Most of the world’s top hotels have Presidential Suites, but here in Washington DC, the title really fits. Naturally, these properties were reluctant to share too much about their past guests, but we dug up the goods on which heads of state rested upon the perfectly-fluffed pillows of the town’s most exclusive hotel rooms…
The Mayflower Renaissance, Washington DC
Proclaimed by President Truman to be Washington D.C.’s “Second Best Address”, this luxury property on the National Registry of Historic Places dates back to 1925 and is a Historic Hotel of America. The 10th floor Presidential Suite offers over 2,200 square feet of luxury, with a skylight bearing the state seals for the original thirteen states and a floor inlaid with a glass Great Seal of the United States. (Perhaps the suite’s security-minded details accounted for House Members’ choice of this room to interview Monica Lewinsky during President Bill Clinton’s impeachment trial.)
Who Slept Here: The Mayflower has hosted countless presidents and heads of state, such as Jimmy Carter and Harry Truman, US Presidents; Benjamin Netanyahu – Prime Minister of Israel; Bertie Ahern – Former Taoiseach, Ireland; Pervez Musharraf – Former President of Pakistan; Teodoro Obiang – President of Equatorial Guinea.
The Hay-Adams, Washington DC
This exclusive luxury hotel hosts many presidents and heads of state and strives to welcome guests with a private mansion atmosphere. Featuring stunning views of the White House, Washington and Jefferson Memorials, the 1,400sq ft two bedroom Presidential Suite has a dining table that seats eight guests, an ornamental corner gas-lit fireplace, and windows overlooking Lafayette Park and St. John’s Church.
Who Slept Here: President Obama and his family rather famously stayed a fortnight at The Hay-Adams before the inauguration in 2009 when the traditional digs for incoming First Families were booked to a longtime Bush-ally, the former Australian PM. Former Prime Minister Tony Blair and Canadian Prime Minister Kim Campbell were also noted to be guests, among many others.
The St. Regis, Washington DC
The exquisite lobby and bar invite guests to linger under the crystal chandeliers, with a nightly “welcome the evening” Champagne Sabering Ceremony, before retiring to Alain Ducasse’s Adour, where President Obama has been spotted dining on a number of occasions. The lavishly decorated 2,510 square foot Presidential Suite – its foyer adorned with hand painted wallpaper from China and bed sumptuously covered in Pratesi linens – features an enormous high-ceilinged sitting room with two fireplaces.
Who Slept Here: Having hosted nearly every American president since Coolidge cut the grand opening ribbon in 1926, this hotel is also a favorite amongst visiting royalty (Queen Elizabeth II is said to enjoy the property) and international heads of state. Check the sofas for footmarks; Tom Cruise is among the A-List celebs that enjoy the presidential suite (Mick Jagger also apparently found satisfaction with the luxe digs).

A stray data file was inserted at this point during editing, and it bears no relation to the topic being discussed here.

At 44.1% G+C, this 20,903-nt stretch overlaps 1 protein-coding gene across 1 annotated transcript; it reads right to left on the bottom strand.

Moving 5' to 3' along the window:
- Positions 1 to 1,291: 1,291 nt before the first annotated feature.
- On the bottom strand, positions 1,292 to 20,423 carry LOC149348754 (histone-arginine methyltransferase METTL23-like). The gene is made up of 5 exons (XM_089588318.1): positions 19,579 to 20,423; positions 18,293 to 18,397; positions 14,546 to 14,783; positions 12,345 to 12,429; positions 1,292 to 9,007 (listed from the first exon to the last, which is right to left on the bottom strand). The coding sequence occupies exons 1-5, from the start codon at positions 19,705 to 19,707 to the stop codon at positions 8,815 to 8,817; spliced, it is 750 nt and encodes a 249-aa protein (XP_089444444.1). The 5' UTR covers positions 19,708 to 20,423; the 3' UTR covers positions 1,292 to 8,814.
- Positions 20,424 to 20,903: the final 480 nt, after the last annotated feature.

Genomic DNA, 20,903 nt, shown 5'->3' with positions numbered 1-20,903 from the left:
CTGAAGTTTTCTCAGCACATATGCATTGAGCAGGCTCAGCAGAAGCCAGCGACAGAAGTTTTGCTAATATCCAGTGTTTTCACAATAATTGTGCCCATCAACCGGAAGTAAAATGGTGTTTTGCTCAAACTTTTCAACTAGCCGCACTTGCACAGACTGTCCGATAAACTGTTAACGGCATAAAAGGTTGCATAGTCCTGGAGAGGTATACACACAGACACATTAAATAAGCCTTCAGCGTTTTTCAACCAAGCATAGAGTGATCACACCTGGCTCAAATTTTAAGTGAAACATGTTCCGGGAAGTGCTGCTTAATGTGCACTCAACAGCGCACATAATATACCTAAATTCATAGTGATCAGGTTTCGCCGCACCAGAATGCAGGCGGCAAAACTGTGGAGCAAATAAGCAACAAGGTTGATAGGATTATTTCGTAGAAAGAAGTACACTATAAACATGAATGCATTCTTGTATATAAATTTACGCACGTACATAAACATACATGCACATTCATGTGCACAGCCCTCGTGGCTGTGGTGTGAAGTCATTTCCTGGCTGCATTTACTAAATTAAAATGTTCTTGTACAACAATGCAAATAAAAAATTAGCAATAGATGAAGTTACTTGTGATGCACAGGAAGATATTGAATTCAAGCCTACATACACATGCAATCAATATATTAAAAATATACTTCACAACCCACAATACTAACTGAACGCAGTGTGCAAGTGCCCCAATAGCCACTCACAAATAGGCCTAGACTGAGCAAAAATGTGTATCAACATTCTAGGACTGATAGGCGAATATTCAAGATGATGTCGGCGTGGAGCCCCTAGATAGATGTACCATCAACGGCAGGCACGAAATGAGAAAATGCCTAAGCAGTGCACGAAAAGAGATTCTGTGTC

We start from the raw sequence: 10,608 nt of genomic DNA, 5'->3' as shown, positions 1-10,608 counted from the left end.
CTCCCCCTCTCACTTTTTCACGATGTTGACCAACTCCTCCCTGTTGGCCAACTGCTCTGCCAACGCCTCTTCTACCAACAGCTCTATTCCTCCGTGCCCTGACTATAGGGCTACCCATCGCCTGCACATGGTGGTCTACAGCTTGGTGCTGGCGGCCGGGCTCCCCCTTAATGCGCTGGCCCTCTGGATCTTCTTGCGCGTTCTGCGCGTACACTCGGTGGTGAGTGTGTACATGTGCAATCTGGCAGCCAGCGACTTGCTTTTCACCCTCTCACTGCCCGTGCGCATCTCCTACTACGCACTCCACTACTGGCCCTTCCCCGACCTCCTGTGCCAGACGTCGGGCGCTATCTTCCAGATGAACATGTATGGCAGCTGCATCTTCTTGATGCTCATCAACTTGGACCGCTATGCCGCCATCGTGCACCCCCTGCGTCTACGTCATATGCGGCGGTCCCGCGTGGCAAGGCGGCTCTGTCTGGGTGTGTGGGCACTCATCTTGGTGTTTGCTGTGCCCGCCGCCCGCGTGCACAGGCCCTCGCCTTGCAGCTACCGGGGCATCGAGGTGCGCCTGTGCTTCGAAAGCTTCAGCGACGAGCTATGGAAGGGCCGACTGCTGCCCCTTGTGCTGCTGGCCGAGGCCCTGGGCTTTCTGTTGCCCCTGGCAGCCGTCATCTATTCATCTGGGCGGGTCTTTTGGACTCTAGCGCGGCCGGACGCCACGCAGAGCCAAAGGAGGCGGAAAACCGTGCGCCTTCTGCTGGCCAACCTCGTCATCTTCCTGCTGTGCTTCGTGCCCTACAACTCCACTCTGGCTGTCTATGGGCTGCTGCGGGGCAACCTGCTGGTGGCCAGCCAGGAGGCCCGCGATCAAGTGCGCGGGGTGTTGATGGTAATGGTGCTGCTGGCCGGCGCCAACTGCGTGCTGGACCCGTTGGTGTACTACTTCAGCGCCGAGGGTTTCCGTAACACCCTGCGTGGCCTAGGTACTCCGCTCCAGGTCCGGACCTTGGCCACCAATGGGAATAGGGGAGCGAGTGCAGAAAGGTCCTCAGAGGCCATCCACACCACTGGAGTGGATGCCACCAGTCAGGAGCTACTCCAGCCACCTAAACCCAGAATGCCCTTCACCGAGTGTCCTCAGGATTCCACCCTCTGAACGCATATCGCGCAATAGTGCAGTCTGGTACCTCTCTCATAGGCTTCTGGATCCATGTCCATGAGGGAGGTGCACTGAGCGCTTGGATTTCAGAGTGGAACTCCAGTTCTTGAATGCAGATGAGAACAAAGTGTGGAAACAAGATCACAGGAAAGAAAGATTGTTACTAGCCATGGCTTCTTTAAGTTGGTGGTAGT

The Jefferson, Washington DC
This elegant hotel is a haven for politicos and top tier celebs who come here not to be seen. The Thomas Jefferson Presidential Suite features original art dating back to its namesake’s era, hand-cut Italian stonework, fireplace, silent housekeeping alert at the touch of a button, a canopy master bed, five Juliet balconies with views of the Washington Monument and in-mirror bathroom televisions to keep abreast of the latest CSPAN goings on while shaving. Further nods toward Jefferson extend to seasonal menus highlighting authentic Monticello’s garden bounty, although spotting power players and diplomats at neighbouring tables might distract from the fabulous food.
Who Slept Here: With so many heads of state remaining loyal repeat guests, staff stayed mum when pressed for names”¦but a little digging suggests King Faisal from Saudi Arabia, the Queen of Denmark and ex-PM Gordon Brown are among the long list of visitors. It’s also been said that President H.W. Bush chose his cabinet members within the hotel’s meeting rooms after the 1988 election. Rumor has it President Obama is such a frequent visitor for events, they have renamed one of the four secret entrances after him.
Mandarin Oriental Hotel, Washington DC
A short stroll from Capitol Hill and the famous D.C. monuments, The Mandarin Oriental’s location makes it ideal for visiting dignitaries to attend political obligations. The 3,500 square foot Presidential Suite’s panoramic city views can be enjoyed from two private balconies, and a marble entry with grand piano leads to the suite’s impressive 25-foot-high great room. Stylish modern décor and an elegant dining room allow for memorable private meals overlooking the Washington Monument, though access to the hotel’s private Tai Pan lounge provides an alternative option for after dinner drinks.
Who Slept Here: Though less politically minded than the President of South Africa or former British PM Gordon Brown, who are said to have stayed here – the Pitt-Jolies and JayZ-Beyonces of the world have also favoured this suite. As it turns out, having a staff that represents nearly 60 countries offers the ability to both communicate and address cultural concerns from a true place of experience”¦such as how to operate the rainforest shower or run the perfect bath in the infinity-edge tub.
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Where’s your favourite place to bed down for the night in Washington D.C.? Share your recommendations in the comments below.